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Sheila Dixon kicks off campaign to regain Baltimore mayor's office: 'Redemption makes you even stronger'

Talia Richman, The Baltimore Sun on

Published in News & Features

BALTIMORE -- If Arthur "Squeaky" Kirk needs help at his Southwest Baltimore rec center, he knows who to call. Former Mayor Sheila Dixon always shows up when Kirk needs someone to speak at adult education classes or collect donations around Christmas-time.

Dozens of people packed into that recreation center on Saturday as Dixon formally launched her campaign to become mayor once again. Like Kirk, supporter after supporter could point to a time Dixon came through for them or their mother or their grandmother.

"The city needs her back in there," Kirk said. "We need the person who is going to understand us."

Dixon opened her kickoff speech by offering thanks and an apology. Almost a decade ago, Dixon was found guilty of embezzling gift cards meant for the poor. As part of a plea agreement, she resigned as mayor and was on probation for four years, during which time she could not seek office.

She said she knows the next mayor must "earn the trust of Baltimoreans." The election is unfolding in the shadow of a more recent corruption scandal that forced former Mayor Catherine Pugh out of City Hall and led to a federal indictment.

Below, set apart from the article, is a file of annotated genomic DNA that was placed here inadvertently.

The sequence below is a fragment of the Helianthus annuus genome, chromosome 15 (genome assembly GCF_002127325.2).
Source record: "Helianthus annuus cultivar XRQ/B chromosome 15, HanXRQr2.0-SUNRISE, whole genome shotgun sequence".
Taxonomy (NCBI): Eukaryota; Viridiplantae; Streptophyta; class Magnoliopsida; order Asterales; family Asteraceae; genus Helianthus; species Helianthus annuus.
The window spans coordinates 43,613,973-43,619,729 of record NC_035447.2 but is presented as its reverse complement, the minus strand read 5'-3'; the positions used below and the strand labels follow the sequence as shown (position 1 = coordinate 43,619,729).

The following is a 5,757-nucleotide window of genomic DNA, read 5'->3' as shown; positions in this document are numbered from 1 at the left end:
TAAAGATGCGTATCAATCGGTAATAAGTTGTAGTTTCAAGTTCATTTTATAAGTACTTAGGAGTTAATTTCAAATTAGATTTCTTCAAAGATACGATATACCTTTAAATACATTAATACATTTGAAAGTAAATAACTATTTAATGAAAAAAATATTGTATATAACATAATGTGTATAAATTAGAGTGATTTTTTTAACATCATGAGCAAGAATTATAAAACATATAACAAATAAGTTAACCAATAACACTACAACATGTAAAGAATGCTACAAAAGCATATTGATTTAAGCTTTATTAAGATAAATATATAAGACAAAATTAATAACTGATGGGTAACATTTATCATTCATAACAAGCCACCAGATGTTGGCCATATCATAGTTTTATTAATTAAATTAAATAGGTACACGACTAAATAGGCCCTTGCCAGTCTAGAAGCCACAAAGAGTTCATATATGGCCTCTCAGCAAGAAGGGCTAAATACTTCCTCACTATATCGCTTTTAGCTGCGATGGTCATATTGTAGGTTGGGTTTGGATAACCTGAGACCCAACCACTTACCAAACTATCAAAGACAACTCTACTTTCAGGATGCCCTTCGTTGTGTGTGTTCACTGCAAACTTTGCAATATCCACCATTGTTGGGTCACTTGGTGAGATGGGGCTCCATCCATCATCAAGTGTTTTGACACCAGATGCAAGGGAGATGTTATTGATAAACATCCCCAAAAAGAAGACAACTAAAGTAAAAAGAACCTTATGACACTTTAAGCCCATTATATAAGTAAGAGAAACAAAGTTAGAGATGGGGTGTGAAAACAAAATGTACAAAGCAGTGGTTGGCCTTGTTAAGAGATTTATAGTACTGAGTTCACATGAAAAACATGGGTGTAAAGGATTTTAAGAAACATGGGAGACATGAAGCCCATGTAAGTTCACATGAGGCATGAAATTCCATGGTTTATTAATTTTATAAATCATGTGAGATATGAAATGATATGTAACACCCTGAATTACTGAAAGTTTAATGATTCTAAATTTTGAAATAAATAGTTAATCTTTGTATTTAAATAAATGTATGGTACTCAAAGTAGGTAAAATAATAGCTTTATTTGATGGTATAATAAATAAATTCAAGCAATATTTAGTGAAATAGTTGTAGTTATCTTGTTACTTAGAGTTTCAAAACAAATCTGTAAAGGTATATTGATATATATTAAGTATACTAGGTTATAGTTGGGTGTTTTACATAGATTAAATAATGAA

Dixon thinks she's the one to do that, tapping into her experience and reputation among some residents as a pragmatic, focused leader who oversaw a decline in the homicide rate and violent crime during her tenure from 2007 to 2010.


"I simply don't see anyone in this race with a track record of leadership, vision for our future or work ethic I will bring to the office of mayor," she said to applause. "I am sorry for the mistakes I made that brought my term to an end. It is because I had to leave office that I will work three times as hard ... it is because I had to leave office that I will greet each day with a sense of urgency, holding myself and others accountable.

"I believe that redemption makes you even stronger."

Dixon is jumping into a crowded April 28 Democratic primary, going up against Mayor Bernard C. "Jack" Young, City Council President Brandon Scott, former state Deputy Attorney General Thiru Vignarajah, former Baltimore Police Department spokesman T.J. Smith, state Sen. Mary Washington and others.

In 2016, Dixon narrowly lost a mayoral primary to then-state Sen. Pugh. She and her supporters feel this time will be different: "There is a path," Dixon said.


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